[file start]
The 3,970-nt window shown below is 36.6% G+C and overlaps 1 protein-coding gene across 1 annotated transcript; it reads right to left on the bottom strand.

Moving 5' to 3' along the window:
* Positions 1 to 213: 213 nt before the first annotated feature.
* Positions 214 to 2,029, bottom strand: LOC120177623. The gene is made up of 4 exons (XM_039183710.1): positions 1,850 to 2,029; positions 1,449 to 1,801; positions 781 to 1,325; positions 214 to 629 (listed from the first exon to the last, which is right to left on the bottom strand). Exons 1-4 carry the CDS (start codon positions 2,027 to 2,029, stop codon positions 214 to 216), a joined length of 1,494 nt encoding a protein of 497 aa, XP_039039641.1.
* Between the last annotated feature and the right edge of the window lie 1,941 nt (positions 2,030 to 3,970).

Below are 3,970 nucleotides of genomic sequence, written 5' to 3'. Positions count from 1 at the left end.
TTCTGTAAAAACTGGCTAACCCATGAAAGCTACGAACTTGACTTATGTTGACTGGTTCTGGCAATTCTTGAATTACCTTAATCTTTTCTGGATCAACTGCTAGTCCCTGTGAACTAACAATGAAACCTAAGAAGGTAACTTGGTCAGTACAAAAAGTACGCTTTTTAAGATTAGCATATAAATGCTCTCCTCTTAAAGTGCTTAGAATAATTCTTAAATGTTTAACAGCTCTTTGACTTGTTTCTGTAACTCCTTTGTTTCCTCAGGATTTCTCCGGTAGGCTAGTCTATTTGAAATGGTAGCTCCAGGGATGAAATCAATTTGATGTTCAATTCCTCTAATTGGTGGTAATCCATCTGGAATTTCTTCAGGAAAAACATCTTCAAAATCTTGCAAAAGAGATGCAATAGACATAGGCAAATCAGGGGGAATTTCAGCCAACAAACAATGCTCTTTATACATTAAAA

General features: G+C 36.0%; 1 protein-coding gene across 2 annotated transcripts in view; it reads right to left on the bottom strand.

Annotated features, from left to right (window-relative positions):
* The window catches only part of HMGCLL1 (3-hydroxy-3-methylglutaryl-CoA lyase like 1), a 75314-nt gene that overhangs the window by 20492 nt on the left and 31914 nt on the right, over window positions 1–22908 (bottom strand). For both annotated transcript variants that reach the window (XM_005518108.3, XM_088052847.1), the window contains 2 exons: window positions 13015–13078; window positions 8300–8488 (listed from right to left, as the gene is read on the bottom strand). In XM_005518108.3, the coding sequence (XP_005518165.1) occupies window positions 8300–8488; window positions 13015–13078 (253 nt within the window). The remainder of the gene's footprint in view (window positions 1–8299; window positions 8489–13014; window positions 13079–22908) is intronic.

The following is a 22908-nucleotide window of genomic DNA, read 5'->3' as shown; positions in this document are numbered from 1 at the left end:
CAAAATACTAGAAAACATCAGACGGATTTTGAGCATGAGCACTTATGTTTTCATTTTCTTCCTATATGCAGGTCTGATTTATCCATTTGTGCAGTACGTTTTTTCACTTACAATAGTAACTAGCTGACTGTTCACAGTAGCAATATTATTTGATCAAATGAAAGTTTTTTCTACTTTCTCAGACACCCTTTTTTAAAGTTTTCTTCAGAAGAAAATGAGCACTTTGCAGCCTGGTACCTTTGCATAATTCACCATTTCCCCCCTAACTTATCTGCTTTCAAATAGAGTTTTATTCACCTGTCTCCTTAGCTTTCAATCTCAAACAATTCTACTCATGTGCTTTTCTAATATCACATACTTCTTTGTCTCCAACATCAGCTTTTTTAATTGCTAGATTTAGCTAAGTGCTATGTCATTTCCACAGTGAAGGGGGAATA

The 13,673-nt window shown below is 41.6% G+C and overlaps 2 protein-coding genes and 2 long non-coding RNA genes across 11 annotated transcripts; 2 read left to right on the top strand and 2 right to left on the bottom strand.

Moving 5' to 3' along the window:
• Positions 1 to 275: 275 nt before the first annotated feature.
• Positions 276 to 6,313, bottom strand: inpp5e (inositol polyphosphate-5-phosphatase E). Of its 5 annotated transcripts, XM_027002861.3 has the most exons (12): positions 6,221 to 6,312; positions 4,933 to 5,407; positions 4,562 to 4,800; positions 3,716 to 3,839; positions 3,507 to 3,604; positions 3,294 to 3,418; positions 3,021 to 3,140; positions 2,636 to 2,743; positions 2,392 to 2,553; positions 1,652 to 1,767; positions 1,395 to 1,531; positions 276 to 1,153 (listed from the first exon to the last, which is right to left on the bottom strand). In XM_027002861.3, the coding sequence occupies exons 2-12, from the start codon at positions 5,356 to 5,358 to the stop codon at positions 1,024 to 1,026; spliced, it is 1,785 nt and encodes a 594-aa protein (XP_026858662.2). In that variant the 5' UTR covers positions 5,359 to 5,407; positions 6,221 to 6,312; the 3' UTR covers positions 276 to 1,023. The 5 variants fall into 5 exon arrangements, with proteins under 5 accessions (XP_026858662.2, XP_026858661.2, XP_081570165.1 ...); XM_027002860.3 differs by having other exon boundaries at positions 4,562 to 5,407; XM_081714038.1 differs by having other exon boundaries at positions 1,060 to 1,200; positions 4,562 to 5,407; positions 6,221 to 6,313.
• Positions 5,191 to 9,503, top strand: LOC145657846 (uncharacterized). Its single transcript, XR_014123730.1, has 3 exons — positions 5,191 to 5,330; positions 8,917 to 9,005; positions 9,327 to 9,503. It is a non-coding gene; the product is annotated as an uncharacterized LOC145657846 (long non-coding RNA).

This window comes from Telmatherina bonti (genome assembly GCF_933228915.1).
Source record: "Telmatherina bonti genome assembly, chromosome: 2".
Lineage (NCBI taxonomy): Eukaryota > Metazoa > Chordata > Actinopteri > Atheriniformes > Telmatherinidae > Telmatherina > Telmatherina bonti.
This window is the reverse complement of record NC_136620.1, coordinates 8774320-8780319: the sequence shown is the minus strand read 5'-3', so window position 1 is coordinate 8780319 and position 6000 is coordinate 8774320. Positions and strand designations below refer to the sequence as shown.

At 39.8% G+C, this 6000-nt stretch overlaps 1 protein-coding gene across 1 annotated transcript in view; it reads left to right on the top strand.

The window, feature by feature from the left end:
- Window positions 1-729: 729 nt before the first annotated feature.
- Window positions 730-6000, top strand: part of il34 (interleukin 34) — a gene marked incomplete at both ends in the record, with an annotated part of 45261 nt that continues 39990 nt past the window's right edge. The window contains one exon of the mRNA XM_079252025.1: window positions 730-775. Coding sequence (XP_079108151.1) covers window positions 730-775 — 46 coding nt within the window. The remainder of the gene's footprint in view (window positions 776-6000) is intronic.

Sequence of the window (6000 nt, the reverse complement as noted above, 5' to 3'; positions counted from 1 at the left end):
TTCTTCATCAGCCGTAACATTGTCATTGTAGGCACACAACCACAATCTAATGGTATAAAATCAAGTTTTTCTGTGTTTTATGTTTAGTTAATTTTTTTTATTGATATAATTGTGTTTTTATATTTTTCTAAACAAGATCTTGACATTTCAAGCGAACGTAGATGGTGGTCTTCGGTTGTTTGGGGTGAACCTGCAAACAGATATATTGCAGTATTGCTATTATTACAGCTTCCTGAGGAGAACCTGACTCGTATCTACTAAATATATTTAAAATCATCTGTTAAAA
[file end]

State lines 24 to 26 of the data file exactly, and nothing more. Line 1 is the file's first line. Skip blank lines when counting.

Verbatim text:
- Window positions 1-729: 729 nt before the first annotated feature.
- Window positions 730-6000, top strand: part of il34 (interleukin 34) — a gene marked incomplete at both ends in the record, with an annotated part of 45261 nt that continues 39990 nt past the window's right edge. The window contains one exon of the mRNA XM_079252025.1: window positions 730-775. Coding sequence (XP_079108151.1) covers window positions 730-775 — 46 coding nt within the window. The remainder of the gene's footprint in view (window positions 776-6000) is intronic.

Sequence of the window (6000 nt, the reverse complement as noted above, 5' to 3'; positions counted from 1 at the left end):